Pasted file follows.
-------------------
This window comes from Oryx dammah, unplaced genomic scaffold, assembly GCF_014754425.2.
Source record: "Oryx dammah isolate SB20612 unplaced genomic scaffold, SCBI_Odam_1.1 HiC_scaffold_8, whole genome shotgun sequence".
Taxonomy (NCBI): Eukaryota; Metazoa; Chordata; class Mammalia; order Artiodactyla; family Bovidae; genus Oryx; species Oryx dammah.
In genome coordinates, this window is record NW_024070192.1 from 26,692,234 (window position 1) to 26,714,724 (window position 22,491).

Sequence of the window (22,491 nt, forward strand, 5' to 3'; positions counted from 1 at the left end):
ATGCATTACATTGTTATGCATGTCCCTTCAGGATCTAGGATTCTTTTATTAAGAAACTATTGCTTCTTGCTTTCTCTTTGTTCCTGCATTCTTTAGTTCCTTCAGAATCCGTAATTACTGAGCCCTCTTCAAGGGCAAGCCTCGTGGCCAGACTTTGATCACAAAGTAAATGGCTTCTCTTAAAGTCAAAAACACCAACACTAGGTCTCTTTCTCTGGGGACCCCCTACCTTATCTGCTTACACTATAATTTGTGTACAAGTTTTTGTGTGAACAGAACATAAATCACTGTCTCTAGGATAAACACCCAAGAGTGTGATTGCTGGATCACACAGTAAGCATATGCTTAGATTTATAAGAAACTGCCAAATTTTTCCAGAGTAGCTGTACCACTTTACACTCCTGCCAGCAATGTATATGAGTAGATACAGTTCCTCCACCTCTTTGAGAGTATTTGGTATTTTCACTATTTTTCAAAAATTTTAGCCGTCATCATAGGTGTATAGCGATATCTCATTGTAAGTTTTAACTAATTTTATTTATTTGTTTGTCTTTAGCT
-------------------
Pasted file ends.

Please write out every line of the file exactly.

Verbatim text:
This window comes from Oryx dammah, unplaced genomic scaffold, assembly GCF_014754425.2.
Source record: "Oryx dammah isolate SB20612 unplaced genomic scaffold, SCBI_Odam_1.1 HiC_scaffold_8, whole genome shotgun sequence".
Taxonomy (NCBI): Eukaryota; Metazoa; Chordata; class Mammalia; order Artiodactyla; family Bovidae; genus Oryx; species Oryx dammah.
In genome coordinates, this window is record NW_024070192.1 from 26,692,234 (window position 1) to 26,714,724 (window position 22,491).

Sequence of the window (22,491 nt, forward strand, 5' to 3'; positions counted from 1 at the left end):
ATGCATTACATTGTTATGCATGTCCCTTCAGGATCTAGGATTCTTTTATTAAGAAACTATTGCTTCTTGCTTTCTCTTTGTTCCTGCATTCTTTAGTTCCTTCAGAATCCGTAATTACTGAGCCCTCTTCAAGGGCAAGCCTCGTGGCCAGACTTTGATCACAAAGTAAATGGCTTCTCTTAAAGTCAAAAACACCAACACTAGGTCTCTTTCTCTGGGGACCCCCTACCTTATCTGCTTACACTATAATTTGTGTACAAGTTTTTGTGTGAACAGAACATAAATCACTGTCTCTAGGATAAACACCCAAGAGTGTGATTGCTGGATCACACAGTAAGCATATGCTTAGATTTATAAGAAACTGCCAAATTTTTCCAGAGTAGCTGTACCACTTTACACTCCTGCCAGCAATGTATATGAGTAGATACAGTTCCTCCACCTCTTTGAGAGTATTTGGTATTTTCACTATTTTTCAAAAATTTTAGCCGTCATCATAGGTGTATAGCGATATCTCATTGTAAGTTTTAACTAATTTTATTTATTTGTTTGTCTTTAGCT